SAIT showed me that we all seek the exact same roads and we forget that it is the “Roads Not Taken” where we are most needed. In other words, finding a job this week, this month or even year is NOT, what will make or break you. And let it be a testimony that I have finally learned my lesson, that I have decided to decline any job offers I have received or will receive to spend uninterrupted time with my beloved ones this summer.

Now this leads me to the most important lesson I have learned and is still learning for it is still finding it's path to my practices. I say the most important, because only with this lesson was I able to reach the other ones. The lesson was to spare others any judgement. We tend to judge ourselves by our intentions yet others by their actions. Not the fairest equation, is it?

In our tendency to judge or even worse, fear of judgement we end up taking the roads that have been taken the most. To name an example, we judge those who quit yet sometimes quitting takes a lot more courage than carrying on with something you don't truly believe in. After all, my favorite poet Robert Frost, Steve Jobs and Bill gates have one thing in common, you guessed it “quitting”.

Personally, I have learned that the art of giving would be to give others the benefit of the doubt.

Finally, my philosophy in a nutshell, stop micromanaging your life, try to enjoy failures for a change. Enjoying failures is a perfect combination to keep you from judging others.

Finally mommy who will probably find a dozen errors in this speech, if it wasn't for you, I wouldn't be here today so for both my parents I would like to say thank you for allowing me to be the person that I am today. I owe it all to you Mom. 

Thank you =)

Comments

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    • noorin profile imageAUTHOR

      noorin 

      8 years ago from Canada

      I don't know about the wisdom but anyhow thnks ... And I luved ur article about drawing, great one Sahar =)

    • profile image

      Sahar87 

      8 years ago

      Amazing absolutely loved it and I loved the wisdom in it!! Keep it up! :)

    • noorin profile imageAUTHOR

      noorin 

      8 years ago from Canada

      Thanks RKinstructor, That's quite an honour. Your comment has definitely made my day. It was my pleasure getting to know instructors like you. I hope you enjoy the summer.

    • profile image

      RKinstructor 

      8 years ago

      Good one, Noorin! A student like you helps us (instructors) more than you can imagine!

    • noorin profile imageAUTHOR

      noorin 

      8 years ago from Canada

      Thanks Coolmon.

    • Coolmon2009 profile image

      Coolmon2009 

      8 years ago from Texas, USA

      I enjoyed your story, very inspiring :)

    • noorin profile imageAUTHOR

      noorin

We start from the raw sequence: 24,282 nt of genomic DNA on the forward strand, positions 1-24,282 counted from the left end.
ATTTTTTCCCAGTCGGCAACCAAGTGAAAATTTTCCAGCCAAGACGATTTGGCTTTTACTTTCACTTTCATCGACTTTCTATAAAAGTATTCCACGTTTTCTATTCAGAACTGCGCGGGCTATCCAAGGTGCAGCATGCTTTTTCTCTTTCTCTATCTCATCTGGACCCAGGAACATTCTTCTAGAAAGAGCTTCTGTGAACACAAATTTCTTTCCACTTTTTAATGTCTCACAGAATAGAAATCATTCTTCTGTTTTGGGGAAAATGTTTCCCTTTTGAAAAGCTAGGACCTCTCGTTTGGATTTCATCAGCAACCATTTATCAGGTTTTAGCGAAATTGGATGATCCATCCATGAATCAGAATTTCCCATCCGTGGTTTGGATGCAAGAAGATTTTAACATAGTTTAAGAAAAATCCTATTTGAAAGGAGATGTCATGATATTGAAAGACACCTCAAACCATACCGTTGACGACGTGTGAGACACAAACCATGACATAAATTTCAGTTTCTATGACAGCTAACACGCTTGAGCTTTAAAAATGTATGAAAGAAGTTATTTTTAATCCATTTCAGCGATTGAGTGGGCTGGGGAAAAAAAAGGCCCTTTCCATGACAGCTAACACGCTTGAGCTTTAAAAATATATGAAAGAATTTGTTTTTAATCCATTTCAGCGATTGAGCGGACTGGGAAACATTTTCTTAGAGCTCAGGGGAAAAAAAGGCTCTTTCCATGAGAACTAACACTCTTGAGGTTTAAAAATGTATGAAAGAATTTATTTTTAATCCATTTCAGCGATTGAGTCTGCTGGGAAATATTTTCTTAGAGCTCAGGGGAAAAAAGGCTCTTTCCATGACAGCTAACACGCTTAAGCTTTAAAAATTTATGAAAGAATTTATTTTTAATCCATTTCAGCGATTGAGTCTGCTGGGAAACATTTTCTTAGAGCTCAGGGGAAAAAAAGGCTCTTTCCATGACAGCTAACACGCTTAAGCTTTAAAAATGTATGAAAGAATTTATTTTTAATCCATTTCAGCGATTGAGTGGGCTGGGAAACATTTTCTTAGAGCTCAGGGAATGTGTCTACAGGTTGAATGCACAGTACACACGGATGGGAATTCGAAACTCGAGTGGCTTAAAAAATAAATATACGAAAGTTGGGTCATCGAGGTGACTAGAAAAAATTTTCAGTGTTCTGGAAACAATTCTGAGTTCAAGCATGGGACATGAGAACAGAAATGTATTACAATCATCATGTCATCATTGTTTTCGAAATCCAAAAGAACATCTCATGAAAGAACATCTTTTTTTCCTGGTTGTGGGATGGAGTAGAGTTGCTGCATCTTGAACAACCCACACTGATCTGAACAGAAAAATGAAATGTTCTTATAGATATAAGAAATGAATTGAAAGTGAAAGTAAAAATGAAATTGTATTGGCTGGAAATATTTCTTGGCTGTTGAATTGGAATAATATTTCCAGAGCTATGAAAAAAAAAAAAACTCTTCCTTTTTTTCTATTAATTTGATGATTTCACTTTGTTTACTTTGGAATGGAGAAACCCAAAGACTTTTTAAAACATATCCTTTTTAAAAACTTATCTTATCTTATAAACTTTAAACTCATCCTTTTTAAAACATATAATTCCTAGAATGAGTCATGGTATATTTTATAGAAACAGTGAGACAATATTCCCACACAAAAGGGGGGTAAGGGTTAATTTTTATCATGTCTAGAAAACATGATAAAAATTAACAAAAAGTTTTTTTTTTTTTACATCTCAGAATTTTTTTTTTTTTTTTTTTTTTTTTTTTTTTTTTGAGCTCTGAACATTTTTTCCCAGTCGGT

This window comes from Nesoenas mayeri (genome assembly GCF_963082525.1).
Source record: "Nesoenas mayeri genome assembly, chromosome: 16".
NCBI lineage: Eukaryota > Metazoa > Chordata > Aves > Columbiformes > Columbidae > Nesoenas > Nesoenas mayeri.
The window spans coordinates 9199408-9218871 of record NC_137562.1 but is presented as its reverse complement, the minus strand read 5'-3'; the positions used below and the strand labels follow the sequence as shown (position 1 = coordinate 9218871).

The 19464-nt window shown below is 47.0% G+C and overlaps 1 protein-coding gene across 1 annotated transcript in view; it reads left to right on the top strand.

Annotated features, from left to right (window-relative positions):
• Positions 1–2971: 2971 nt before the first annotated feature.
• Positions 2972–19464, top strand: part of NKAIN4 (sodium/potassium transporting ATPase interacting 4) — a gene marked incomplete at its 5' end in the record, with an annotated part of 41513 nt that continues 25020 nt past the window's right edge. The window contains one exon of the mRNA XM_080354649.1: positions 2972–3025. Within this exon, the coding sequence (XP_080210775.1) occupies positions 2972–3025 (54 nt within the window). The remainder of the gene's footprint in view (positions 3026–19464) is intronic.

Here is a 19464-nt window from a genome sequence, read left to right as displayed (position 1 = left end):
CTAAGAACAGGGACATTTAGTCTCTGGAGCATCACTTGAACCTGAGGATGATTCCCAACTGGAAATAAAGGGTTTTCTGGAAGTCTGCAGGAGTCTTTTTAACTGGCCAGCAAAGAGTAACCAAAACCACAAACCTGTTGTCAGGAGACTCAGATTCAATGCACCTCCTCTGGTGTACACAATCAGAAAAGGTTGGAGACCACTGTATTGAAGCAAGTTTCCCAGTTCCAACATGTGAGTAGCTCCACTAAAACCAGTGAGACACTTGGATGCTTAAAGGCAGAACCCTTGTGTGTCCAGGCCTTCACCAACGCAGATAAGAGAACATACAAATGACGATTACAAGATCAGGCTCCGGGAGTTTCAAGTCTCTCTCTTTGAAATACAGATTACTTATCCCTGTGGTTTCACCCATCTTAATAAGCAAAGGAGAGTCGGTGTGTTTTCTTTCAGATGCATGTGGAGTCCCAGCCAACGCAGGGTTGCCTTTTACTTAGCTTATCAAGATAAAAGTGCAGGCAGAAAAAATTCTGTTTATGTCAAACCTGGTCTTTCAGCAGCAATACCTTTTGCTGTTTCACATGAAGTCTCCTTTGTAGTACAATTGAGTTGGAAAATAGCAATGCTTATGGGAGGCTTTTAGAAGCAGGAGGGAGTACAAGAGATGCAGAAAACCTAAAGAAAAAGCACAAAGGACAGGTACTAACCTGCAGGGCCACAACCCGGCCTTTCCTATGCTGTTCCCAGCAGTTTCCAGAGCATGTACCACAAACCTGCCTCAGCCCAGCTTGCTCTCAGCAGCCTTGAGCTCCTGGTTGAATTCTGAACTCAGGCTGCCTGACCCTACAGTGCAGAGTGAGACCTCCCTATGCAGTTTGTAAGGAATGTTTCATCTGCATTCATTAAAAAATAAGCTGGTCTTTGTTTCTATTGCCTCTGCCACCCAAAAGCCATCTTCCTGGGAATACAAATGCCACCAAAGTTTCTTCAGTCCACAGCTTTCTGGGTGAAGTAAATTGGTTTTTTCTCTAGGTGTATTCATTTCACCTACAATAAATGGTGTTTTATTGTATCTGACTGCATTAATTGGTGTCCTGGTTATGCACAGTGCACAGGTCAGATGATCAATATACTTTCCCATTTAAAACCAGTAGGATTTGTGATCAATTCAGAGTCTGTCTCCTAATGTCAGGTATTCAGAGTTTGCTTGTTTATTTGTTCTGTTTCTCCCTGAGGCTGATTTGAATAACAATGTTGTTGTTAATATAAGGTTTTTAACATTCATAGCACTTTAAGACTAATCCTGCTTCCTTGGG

8 years ago from Canada

      Thanks Salwa =)

    • profile image

      salwa 

      8 years ago

      I enjoyed every word of it and I wish u all the best coz u deserve it :)

    • noorin profile imageAUTHOR

      noorin 

      8 years ago from Canada

      Mike, I have seen ur writings and I doubt ur talent came out of underachievement. ;-)

    • Mike Lickteig profile image

      Mike Lickteig 

      8 years ago from Lawrence KS USA

      I admire and envy those who set out to accomplish goals, whether we call them overachievers, driven or simply "good at what they do." I was the classic underachiever and wished I could have focused more at the time.

      Nice speech, it was a shame you weren't able to present it to your class.

      Mike

    • noorin profile imageAUTHOR

      noorin 

      8 years ago from Canada

      Im glad u liked it ... I totally agree with u in the fact tht its long but since I posted it in here, I thought i would leave all the ideas in there ... Had i been chosen to deliver it, I would have shortened quite a bit =)

    • vaguesan profile image

      vaguesan 

      8 years ago from Osaka, Japan

      I liked it, but my only advice would be to shorten it. It's very long. Some of the really good spots get a little lost amongst everything else.

      too bad you didn't get a chance to deliver it.

    • noorin profile imageAUTHOR

      noorin 

      8 years ago from Canada

      I am glad you liked it. However, eventually I wasn't elected to do the final speech nevertheless the victorian speaker provided a very enlightening experience so it was a fun day after all. =)

    • andromida profile image

      syras mamun 

      8 years ago

      Truly quitting takes lots of courage than carrying on something you don't like.I also observed that many take lots of pride in excelling over others;to me it's not any critical success factor,since one way or another we all are unique.Excelling over one's own past matters the most to me.thanks a lot for sharing your great thoughts and speech :)